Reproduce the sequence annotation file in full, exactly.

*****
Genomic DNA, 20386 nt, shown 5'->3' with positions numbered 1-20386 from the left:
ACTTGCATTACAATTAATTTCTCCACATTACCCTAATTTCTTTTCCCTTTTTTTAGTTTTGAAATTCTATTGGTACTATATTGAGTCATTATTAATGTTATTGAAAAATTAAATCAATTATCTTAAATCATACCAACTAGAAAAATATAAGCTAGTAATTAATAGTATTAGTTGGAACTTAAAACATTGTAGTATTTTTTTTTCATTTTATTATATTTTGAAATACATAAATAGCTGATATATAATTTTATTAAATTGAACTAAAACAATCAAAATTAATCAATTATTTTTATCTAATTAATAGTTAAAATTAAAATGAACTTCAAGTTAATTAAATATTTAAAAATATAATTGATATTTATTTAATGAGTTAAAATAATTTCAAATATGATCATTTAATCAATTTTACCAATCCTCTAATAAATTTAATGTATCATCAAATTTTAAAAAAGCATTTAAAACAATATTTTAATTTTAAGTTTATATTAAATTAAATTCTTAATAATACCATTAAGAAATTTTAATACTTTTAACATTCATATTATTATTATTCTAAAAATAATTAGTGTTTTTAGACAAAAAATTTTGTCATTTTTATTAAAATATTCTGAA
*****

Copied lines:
Genomic DNA, 20386 nt, shown 5'->3' with positions numbered 1-20386 from the left:
ACTTGCATTACAATTAATTTCTCCACATTACCCTAATTTCTTTTCCCTTTTTTTAGTTTTGAAATTCTATTGGTACTATATTGAGTCATTATTAATGTTATTGAAAAATTAAATCAATTATCTTAAATCATACCAACTAGAAAAATATAAGCTAGTAATTAATAGTATTAGTTGGAACTTAAAACATTGTAGTATTTTTTTTTCATTTTATTATATTTTGAAATACATAAATAGCTGATATATAATTTTATTAAATTGAACTAAAACAATCAAAATTAATCAATTATTTTTATCTAATTAATAGTTAAAATTAAAATGAACTTCAAGTTAATTAAATATTTAAAAATATAATTGATATTTATTTAATGAGTTAAAATAATTTCAAATATGATCATTTAATCAATTTTACCAATCCTCTAATAAATTTAATGTATCATCAAATTTTAAAAAAGCATTTAAAACAATATTTTAATTTTAAGTTTATATTAAATTAAATTCTTAATAATACCATTAAGAAATTTTAATACTTTTAACATTCATATTATTATTATTCTAAAAATAATTAGTGTTTTTAGACAAAAAATTTTGTCATTTTTATTAAAATATTCTGAA